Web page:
TIME is ticking for people to get their nominations in for this year's Pride of Swindon Awards. Less than a week remains for people to shine a light on the town's unsung heroes for the awards' tenth anniversary this spring. They recognise volunteers who have given their time selflessly for years, as well as people who have displayed remarkable courage, those who have helped reduce crime in the town and those who have given unselfish service to sports clubs.
It may come as a bit of a surprise that I am writing about vegan cheese again so soon after the horrors of the Violife Dairy Free Platter which almost ruined Christmas. But it is down to that abomination I find myself with another of their vegan cheeses in my fridge, as a number of Adver readers took issue with my take on the festive alternative.
ADVISORS at Wiltshire Citizens Advice expect January 31 to be the year’s busiest day for debt advice. They say that people seeking help with their debts generally call for help on the last day of January. Locally, Wiltshire Citizens Advice is expecting 300 people to seek advice on debt this month. Suzanne Wigmore, Chief Officer of Wiltshire Citizens Advice, said: “There is a surge in demand for our debt advice towards the second half of January.
Muck Rack makes it simple to find people, tweets, or articles that mention any name, keyword, company, hashtag etc. We've compiled this guide to help you make the most of your search.
Selecting a term
Start searching tweets, articles from media outlets, articles mentioned in tweets, journalists'
names, titles and bios with some suggested searches:
Companies or Topics (e.g. iPhone, Microsoft)
Phrases (e.g. "cloud computing") — use quotes to keep the terms together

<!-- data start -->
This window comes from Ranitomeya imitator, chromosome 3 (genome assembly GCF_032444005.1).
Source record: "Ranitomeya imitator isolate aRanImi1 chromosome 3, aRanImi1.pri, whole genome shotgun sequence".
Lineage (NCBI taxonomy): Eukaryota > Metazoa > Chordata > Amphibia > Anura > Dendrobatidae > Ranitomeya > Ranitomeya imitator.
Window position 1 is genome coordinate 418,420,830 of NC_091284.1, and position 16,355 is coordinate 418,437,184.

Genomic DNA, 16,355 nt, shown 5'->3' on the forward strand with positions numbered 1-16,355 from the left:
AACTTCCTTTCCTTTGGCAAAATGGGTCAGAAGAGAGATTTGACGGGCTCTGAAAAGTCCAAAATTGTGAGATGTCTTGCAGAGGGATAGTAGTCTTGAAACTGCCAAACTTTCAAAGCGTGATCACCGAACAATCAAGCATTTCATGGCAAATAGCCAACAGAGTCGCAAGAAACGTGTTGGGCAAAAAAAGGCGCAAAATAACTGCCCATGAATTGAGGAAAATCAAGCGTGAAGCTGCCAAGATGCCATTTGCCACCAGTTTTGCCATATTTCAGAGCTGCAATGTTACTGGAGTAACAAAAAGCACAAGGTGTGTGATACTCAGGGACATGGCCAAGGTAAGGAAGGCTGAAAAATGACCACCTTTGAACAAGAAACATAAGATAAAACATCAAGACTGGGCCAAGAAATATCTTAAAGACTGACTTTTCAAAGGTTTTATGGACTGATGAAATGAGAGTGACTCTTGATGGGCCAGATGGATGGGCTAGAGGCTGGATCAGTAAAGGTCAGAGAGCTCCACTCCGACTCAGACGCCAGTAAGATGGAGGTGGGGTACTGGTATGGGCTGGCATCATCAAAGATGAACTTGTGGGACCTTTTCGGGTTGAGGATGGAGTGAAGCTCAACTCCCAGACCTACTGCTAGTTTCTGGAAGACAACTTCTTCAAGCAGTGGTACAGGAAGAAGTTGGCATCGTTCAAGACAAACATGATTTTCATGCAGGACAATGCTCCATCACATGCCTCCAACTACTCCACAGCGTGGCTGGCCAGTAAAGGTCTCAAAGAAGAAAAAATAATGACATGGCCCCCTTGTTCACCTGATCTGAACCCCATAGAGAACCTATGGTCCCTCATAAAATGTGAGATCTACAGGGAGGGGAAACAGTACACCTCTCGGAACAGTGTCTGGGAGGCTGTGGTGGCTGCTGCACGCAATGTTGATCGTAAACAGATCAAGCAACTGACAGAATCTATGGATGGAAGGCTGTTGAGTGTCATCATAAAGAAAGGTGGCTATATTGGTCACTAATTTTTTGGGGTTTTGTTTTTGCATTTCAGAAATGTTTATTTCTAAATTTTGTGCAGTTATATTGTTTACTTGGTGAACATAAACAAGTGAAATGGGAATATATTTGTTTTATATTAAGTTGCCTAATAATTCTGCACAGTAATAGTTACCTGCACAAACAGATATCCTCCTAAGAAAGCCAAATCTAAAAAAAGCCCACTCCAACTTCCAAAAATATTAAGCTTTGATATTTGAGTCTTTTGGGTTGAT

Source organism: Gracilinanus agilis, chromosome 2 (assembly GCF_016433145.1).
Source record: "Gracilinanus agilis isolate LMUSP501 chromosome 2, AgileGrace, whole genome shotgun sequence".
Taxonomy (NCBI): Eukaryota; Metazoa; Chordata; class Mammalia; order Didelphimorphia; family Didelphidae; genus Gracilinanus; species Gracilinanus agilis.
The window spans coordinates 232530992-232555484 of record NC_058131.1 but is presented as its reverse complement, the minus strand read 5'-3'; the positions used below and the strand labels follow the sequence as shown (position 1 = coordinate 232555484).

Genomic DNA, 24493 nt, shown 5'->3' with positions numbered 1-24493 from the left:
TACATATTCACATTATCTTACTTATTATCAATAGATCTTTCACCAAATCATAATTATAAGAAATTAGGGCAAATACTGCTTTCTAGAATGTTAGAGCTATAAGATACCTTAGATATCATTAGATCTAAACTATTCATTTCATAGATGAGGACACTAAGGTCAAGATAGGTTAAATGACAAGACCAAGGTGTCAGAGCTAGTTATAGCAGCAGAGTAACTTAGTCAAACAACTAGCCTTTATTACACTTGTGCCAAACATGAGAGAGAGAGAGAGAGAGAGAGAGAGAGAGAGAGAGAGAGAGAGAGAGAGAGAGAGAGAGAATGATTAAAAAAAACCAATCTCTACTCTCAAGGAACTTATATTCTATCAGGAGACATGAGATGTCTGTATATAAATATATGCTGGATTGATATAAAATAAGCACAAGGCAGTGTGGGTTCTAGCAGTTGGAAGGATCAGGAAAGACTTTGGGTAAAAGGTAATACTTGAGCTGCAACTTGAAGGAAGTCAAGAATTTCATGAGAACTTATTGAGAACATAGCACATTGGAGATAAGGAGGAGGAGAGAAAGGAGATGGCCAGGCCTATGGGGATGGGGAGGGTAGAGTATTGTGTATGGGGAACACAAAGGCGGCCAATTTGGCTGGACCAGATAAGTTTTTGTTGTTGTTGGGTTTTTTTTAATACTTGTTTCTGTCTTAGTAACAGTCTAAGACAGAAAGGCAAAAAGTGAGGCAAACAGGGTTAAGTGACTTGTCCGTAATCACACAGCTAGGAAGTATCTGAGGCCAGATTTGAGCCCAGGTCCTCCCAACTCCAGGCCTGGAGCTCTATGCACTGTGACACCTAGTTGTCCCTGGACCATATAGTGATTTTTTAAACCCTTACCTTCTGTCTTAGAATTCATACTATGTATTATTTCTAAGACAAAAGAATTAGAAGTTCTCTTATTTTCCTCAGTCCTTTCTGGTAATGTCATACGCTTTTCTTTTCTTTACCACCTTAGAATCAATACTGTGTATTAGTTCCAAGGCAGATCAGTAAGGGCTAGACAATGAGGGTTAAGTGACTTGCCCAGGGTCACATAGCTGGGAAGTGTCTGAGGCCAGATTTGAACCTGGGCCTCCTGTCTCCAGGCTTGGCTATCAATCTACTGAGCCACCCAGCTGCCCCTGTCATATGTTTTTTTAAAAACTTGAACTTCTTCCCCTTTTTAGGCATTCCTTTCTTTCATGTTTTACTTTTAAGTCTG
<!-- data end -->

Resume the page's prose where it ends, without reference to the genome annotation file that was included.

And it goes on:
Twitter handles (e.g. @username) — returns those who have mentioned or replied to
Names (e.g. "David Pogue")
Hashtags (e.g. #sxsw, #london2012)
Bio details (e.g. vegan, Olympics, father)
Muck Rack's Advanced Search allows for many boolean operators.
Find results that mention multiple specified terms, use AND or
+. For example, ensure each result contains both Elon Musk and Mark Zuckerberg by
searching Musk AND Zuckerberg or Musk + Zuckerberg.
Use the operators OR or , to broaden your search when you'd like either of
multiple terms to appear in results. (This is the default behavior of our search when no operators
are used). For example, results will contain either cake or cookie by searching cake OR cookie or cake,cookie
Use NOT or - to subtract results from your search. For
example, searching Disney will yield results about the Walt Disney Company as well as Walt Disney
World Resort. To exclude mentions of Disney World, search for Disney -World or Disney
When using one of these operators with a phrase, enclose it in quotation marks. For example, you can
find results about smartphones excluding Apple's iPhone 4S by searching smartphone -"iPhone
Exact case matching or punctuation
If you're searching for a brand name or keyword that relies on specific punctuation marks or capitalization, you can
find results that match your exact query by adding matchcase: before the keyword you're searching for, like matchcase:E*TRADE .
Use parentheses to separate multiple
boolean phrases. For example, to find journalists talking about having fun in Disney World or
Disneyland, search for ("disney world" OR disneyland) AND fun.
An asterisk can be used to search for any variation of a root word truncated by the asterisk. For example, searching for admin* will return results for administrator, administration, administer, administered, etc.
A near operator is an AND operator where you can control the distance between the words. You can vary the distance the near operation uses by adding a forward slash and number (between 0-99) such as strawberries NEAR/10 "whipped cream", which means the strawberries must exist within 10 words of "whipped cream".